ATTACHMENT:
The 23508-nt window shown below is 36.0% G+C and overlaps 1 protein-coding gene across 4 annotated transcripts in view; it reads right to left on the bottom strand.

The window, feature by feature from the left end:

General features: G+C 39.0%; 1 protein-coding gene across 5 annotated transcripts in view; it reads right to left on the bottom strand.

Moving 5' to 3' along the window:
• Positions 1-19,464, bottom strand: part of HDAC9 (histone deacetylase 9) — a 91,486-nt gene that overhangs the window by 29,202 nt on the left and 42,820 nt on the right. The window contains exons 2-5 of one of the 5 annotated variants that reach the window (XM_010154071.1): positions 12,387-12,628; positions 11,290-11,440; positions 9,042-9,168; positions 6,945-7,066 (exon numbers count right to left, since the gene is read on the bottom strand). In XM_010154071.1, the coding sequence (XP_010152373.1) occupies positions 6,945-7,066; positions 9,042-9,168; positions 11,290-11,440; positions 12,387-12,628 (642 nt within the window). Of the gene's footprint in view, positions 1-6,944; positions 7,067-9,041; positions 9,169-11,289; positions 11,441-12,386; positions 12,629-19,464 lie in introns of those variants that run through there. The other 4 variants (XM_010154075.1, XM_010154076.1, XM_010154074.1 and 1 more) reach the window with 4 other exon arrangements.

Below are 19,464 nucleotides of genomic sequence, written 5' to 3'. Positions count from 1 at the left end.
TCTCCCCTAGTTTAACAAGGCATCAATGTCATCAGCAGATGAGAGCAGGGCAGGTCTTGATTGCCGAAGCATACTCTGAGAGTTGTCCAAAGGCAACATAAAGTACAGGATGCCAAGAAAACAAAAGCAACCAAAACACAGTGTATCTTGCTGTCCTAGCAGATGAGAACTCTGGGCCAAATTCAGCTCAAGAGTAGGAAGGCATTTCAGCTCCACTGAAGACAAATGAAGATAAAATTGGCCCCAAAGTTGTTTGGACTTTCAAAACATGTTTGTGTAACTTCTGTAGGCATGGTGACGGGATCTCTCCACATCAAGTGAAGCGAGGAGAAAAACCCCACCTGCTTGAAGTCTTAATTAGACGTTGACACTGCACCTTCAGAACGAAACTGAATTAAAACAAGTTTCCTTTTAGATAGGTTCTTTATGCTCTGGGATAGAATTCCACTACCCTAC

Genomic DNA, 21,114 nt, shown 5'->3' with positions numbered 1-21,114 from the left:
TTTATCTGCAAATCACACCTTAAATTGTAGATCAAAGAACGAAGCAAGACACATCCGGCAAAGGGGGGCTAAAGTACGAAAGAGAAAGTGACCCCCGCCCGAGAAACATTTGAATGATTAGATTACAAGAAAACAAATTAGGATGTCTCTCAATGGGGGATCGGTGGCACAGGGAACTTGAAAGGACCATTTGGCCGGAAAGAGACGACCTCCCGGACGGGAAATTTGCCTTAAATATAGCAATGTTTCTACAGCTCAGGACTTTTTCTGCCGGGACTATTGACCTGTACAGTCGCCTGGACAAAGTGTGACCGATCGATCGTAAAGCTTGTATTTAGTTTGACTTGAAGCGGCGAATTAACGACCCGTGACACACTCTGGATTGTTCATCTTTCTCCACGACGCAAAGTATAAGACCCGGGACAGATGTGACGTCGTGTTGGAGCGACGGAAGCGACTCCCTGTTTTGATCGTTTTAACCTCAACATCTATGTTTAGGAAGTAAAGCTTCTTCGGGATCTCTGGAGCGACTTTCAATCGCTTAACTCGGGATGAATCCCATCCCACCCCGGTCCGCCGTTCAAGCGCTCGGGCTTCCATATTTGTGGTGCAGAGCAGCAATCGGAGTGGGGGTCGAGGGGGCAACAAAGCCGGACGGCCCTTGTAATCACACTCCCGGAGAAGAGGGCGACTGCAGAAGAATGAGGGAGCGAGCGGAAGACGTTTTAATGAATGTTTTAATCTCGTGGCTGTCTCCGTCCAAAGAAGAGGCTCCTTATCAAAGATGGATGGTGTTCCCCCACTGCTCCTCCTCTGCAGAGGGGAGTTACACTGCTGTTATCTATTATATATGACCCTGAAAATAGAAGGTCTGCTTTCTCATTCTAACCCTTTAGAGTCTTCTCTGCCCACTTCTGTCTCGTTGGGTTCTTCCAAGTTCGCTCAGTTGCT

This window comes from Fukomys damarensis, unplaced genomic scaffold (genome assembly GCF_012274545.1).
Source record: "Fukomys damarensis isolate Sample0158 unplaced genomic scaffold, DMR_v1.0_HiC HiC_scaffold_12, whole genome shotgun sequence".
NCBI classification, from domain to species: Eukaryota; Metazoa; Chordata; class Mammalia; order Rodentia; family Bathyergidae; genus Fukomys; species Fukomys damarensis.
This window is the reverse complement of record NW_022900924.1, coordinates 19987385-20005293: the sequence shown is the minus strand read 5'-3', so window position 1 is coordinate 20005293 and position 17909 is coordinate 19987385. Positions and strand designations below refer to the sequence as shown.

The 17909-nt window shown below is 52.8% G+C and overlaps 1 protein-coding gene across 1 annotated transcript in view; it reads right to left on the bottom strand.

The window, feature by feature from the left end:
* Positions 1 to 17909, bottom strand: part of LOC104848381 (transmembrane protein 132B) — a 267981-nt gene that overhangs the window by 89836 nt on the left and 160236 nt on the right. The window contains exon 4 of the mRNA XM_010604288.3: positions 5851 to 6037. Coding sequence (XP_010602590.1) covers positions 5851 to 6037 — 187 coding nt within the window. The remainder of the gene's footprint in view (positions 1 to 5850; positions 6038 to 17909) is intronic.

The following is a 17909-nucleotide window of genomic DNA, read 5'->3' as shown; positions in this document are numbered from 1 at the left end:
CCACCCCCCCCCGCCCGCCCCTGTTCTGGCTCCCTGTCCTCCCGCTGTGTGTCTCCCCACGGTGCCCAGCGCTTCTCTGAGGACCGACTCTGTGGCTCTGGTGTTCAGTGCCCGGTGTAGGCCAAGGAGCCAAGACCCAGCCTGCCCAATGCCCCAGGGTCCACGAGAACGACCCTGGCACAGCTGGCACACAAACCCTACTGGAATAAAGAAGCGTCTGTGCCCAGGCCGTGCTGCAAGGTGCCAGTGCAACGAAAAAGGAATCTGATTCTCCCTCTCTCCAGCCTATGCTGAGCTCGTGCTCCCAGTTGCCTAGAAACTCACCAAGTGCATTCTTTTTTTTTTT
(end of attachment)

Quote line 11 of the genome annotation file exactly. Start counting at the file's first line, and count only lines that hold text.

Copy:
Source record: "Fukomys damarensis isolate Sample0158 unplaced genomic scaffold, DMR_v1.0_HiC HiC_scaffold_12, whole genome shotgun sequence".